Saturday, October 24

Vital Valley, Struggling Valley

By Sharon Simonson

SAN JOSE and PALO ALTO—As San Francisco and Silicon Valley lead California job growth, Bay Area economic recovery remains irregular. San Francisco and the South Bay have regained their 2007 peak employment—but not their dot-com peaks—while the East Bay, Oakland and Marin County have only begun to recover from the financial crisis, according to Palo Alto’s Center for Continuing Study of the California Economy and state data.

Thirteen years after the dot-com boom, at not quite $91,000 a year, Santa Clara County’s median household income remained 11 percent below what it was in 1999, while 7 percent fewer households, or more than 12,000, earned above $150,000 a year, according to the most current Census Bureau data. San Francisco has 13,000 fewer employed residents today than at its peak of 480,200 jobs in December 2000. Silicon Valley has 56,400 fewer employed than at its dot-com high of 879,500, according to the state.

Iranian immigrant Hassan Dastgah has lived Silicon Valley’s vicissitudes. The 68-year-old engineer bought the Art Deco-style Burbank Theater across from San Jose City College in 1999. He built a television studio inside to create English-, Farsi-, Urdu- and Arabic-language news and programming to distribute via satellite. “I wanted to show the Iranians how good the Americans are. I wanted to show that this country is a very good country and that you can become a millionaire or get a doctorate,” he said.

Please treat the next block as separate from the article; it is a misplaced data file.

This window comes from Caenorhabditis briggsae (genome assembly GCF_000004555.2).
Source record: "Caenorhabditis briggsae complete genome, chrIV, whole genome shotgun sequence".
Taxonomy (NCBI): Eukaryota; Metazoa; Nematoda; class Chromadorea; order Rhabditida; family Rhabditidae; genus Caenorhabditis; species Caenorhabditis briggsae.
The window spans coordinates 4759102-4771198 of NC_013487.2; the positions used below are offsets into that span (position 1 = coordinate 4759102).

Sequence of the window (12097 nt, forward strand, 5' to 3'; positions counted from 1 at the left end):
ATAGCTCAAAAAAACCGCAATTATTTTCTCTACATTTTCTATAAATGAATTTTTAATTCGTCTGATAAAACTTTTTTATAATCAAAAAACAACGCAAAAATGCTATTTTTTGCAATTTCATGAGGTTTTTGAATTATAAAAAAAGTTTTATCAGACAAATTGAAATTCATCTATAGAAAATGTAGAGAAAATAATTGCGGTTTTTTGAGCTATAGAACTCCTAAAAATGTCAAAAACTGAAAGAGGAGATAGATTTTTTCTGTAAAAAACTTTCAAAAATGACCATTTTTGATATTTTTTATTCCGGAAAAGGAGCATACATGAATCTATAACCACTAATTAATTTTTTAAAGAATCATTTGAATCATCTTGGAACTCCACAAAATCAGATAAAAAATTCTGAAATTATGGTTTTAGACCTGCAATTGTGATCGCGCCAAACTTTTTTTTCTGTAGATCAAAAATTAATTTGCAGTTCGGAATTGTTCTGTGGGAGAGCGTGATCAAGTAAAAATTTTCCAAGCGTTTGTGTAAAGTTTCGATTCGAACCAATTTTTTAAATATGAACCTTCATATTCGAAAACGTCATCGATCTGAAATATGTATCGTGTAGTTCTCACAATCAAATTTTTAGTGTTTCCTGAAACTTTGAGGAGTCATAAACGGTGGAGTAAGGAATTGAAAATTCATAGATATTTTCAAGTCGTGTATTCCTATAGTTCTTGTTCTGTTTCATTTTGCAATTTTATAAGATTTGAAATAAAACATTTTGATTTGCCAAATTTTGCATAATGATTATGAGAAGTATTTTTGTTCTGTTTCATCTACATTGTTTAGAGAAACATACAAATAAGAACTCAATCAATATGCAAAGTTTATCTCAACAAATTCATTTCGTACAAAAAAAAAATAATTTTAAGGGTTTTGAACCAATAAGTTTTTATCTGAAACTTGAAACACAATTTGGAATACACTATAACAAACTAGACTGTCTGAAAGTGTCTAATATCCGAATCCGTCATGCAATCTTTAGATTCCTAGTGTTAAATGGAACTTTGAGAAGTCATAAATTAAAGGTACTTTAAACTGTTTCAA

Hassan Dastgah in front of a photo of pilgrims in Mecca in a TV studio inside Silicon Valley's Burbank Theater where he had hoped to create programming for distribution in Iran, his birthplace.
Hassan Dastgah in front of a photo of pilgrims in Mecca in a TV studio inside Silicon Valley’s Burbank Theater where he had hoped to create programming for distribution in Iran, his birthplace. Photo by Sharon Simonson

He paid $1.3 million for the 55,500-square-foot theater and adjoining retail space. He liked the theater’s high ceilings and the seating capacity for 100 people. The building also fronts Interstate 280 and has an era-invoking marquee, which stands above the rooftops of the surrounding neighborhood. “At the time, $1.3 million was cheap, and the location is good,” he said. “Everybody knows the building.”

His plans collapsed in the mid-2000s after the Iranian government refused to permit him to gather news there. He has struggled to find tenants, hampered by limited parking and government agreements that trigger the property’s annexation into the city of San Jose with certain uses. The neighborhood’s sinking median household income hasn’t helped: At $38,200 in 2012, it was 31 percent below what it was in 1999, adjusted for inflation.

Within Santa Clara County, incomes have inched beyond their 1999 boom-time highs in a few places in cities such as Mountain View, Santa Clara and Los Altos. Median household income has jumped more than 11 percent, to $211,565, in the leafy and opulent Palo Alto neighborhood that hugs University Avenue at that city’s northeastern edge. Silicon Valley’s household median also compares to $51,371 nationally and $61,400 in California.

The Palo Alto neighborhood that hugs University Avenue has seen median household income rise by 11 percent to more than $211,000 a year since the dot.com boom.
The Palo Alto neighborhood that hugs University Avenue has seen median household income rise by 11 percent to more than $211,000 a year since the dot.com boom. Photo by Sharon Simonson

The Census Bureau uses median household income as a measure because, unlike average and per capita incomes, medians eliminate the outlier effect, a bureau spokesperson said. That’s when a number that is widely different from the rest in a dataset skews an outcome. In a list of rank-ordered numbers such as 1, 2, 3, 4, 5, 6, and 100, the median is the middle number, 4. The average of the same list is 17.